Regional Geology

The Project covers most of the Gum Creek Greenstone Belt, situated within the Southern Cross Province of the Youanmi Terrane, a part of the Archaean Yilgarn craton in Western Australia. The Gum Creek Greenstone Belt forms a lensoid, broadly sinusoidal structure about 110km long and 24km wide, dominated by volcanic and sedimentary sequences and surrounded by intrusive granitoids which contain rafts of greenstones.  The margins of the belt are typically dominated by contact-metamorphosed basalts and banded iron formations.

The greenstone sequence is relatively simple, with three broadly continuous major geological units occupying a large north-south synclinorium.  The lowest unit consists of a sequence of interbedded banded iron formation and mafic and ultramafic volcanics overlain by ferruginous shales, shales and thin cherts.  The central unit consists of a sequence of basalts and felsic volcanics, contemporaneous dolerites, and lesser ultramafic volcanics and interflow sediments.  The central unit has been intruded by differentiated gabbroic sills which range in composition from ultrabasic through to pyroxenite to gabbro.  The uppermost unit consists of shales, black shales, siltstones and minor cherts, with rare conglomerates and dolostones.  Late stage, generally massive granitoids intrude along the length of the belt.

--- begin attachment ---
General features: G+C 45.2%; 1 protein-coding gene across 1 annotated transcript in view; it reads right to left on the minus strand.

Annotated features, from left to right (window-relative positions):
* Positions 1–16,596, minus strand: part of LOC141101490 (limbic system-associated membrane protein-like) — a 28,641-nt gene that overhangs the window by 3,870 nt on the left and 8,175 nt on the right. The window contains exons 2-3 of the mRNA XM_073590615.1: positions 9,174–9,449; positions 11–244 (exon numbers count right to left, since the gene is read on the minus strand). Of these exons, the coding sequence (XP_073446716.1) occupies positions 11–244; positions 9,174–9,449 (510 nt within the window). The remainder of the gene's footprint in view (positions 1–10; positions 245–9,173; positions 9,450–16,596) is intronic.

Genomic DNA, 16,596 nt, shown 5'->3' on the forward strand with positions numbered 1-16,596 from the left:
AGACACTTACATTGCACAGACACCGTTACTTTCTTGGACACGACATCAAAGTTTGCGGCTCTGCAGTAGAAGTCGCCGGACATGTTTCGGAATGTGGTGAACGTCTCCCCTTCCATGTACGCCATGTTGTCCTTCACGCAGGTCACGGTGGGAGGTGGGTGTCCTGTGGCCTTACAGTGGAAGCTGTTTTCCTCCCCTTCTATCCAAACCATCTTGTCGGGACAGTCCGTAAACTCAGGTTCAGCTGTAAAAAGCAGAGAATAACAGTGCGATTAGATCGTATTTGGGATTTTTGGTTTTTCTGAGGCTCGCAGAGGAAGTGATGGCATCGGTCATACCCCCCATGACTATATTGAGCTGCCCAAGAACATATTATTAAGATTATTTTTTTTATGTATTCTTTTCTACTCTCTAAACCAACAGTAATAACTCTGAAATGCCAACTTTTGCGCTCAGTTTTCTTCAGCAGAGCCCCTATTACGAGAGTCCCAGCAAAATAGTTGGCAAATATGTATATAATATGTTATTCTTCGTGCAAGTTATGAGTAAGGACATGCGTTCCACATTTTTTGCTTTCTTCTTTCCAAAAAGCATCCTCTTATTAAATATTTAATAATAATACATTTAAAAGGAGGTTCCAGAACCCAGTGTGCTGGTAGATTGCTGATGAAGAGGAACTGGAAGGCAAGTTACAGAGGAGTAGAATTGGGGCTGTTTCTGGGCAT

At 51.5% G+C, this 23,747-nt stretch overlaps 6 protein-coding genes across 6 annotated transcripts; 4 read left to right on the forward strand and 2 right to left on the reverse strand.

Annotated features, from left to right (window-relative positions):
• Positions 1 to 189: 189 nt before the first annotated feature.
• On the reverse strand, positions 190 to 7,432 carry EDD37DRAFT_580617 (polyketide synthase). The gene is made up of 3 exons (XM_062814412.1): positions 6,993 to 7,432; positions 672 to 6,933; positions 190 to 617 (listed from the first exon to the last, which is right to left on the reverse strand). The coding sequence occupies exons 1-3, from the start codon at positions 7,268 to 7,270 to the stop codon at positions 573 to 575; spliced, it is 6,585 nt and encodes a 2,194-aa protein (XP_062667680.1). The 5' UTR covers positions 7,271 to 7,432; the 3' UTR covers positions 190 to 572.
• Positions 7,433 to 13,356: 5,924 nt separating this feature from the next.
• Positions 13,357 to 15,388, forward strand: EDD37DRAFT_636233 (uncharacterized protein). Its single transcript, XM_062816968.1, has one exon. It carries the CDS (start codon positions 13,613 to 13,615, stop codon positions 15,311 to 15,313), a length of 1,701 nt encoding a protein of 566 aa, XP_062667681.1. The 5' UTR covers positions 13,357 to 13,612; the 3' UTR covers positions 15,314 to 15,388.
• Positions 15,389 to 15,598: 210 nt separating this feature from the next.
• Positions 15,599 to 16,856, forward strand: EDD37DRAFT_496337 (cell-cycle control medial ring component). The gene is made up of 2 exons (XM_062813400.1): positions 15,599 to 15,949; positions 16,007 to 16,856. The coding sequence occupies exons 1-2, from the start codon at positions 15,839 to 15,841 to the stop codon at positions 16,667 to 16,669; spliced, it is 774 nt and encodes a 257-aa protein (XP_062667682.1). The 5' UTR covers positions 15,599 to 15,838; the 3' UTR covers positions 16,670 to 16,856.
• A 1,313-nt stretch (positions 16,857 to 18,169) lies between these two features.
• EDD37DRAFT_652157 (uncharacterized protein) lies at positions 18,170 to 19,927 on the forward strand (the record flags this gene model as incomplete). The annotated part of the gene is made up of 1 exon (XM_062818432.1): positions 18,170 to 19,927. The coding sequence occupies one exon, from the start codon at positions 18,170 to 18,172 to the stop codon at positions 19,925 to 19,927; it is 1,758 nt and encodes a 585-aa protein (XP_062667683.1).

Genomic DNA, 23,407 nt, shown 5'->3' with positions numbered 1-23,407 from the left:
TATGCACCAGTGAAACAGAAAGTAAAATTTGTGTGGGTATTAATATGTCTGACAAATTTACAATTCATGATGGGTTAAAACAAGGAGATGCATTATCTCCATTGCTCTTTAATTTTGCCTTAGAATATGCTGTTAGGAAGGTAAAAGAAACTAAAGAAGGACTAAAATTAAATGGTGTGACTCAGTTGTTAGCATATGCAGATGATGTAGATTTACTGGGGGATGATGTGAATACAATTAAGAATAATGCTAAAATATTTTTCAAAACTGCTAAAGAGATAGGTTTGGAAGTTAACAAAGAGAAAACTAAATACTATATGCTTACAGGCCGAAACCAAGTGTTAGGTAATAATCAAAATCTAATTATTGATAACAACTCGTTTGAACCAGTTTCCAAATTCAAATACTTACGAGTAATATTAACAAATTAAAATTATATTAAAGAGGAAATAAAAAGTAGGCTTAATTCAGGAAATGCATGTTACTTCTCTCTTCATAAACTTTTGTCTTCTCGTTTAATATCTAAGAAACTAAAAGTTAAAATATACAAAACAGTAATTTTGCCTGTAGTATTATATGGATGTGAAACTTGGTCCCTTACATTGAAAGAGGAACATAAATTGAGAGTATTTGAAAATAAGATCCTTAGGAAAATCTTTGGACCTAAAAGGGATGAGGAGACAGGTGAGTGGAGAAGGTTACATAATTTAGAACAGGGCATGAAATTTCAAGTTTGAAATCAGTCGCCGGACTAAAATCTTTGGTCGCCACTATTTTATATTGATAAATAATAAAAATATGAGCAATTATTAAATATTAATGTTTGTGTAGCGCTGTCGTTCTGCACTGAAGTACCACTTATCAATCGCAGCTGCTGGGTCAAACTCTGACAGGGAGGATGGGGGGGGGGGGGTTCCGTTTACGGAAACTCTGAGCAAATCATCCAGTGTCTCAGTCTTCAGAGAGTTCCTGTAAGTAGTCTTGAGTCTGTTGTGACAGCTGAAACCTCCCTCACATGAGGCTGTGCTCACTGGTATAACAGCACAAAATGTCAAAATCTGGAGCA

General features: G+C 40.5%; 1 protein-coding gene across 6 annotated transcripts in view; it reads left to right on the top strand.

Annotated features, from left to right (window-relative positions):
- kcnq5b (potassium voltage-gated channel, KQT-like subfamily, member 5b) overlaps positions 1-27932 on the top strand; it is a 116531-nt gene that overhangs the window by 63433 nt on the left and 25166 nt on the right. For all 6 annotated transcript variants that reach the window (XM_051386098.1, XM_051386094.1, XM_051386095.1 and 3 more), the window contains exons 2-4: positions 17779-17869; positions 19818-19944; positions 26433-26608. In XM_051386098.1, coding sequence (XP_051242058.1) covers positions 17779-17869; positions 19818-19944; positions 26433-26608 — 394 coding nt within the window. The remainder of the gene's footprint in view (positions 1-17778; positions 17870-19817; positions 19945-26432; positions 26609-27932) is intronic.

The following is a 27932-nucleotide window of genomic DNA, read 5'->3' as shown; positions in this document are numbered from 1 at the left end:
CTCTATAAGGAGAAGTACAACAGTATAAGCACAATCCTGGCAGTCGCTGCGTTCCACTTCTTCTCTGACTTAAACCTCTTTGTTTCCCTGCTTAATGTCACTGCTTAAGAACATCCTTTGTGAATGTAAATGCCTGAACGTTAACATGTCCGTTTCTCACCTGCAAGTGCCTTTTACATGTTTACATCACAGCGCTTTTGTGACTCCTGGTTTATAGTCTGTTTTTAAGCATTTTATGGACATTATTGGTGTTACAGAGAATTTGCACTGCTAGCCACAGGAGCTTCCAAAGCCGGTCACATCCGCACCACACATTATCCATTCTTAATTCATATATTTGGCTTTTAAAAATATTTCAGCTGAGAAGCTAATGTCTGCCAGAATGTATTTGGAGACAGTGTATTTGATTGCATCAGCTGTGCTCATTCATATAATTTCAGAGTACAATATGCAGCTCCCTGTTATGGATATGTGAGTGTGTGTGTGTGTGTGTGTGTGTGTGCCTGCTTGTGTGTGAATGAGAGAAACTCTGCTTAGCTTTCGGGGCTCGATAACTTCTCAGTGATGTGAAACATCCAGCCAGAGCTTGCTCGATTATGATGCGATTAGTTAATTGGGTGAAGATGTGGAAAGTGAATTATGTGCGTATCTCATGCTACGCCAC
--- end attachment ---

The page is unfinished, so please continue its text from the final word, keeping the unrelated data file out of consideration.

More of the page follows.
Several early phases of tight to isoclinal folding have affected rocks of the lower domain.  Most fold axes now exhibit a general north-south trend.  The whole belt has been folded about tight north-north-west axes, producing two synclines separated by a narrow anticline in the central domain.  The western syncline appears to be doubly plunging suggesting late open folding under an east-west stress regime.

Complex faulting is present throughout the Gum Creek Greenstone Belt, with many lithological units being fault bounded.  Prominent deformation also occurs as regional-scale north-northwest trending ductile shear zones.  These zones occur in close proximity to gold occurrences at Bolger Well, Gidgee, Victory Well, Tokay and Wilsons.


Five main styles of mineralisation are recognised in the area:

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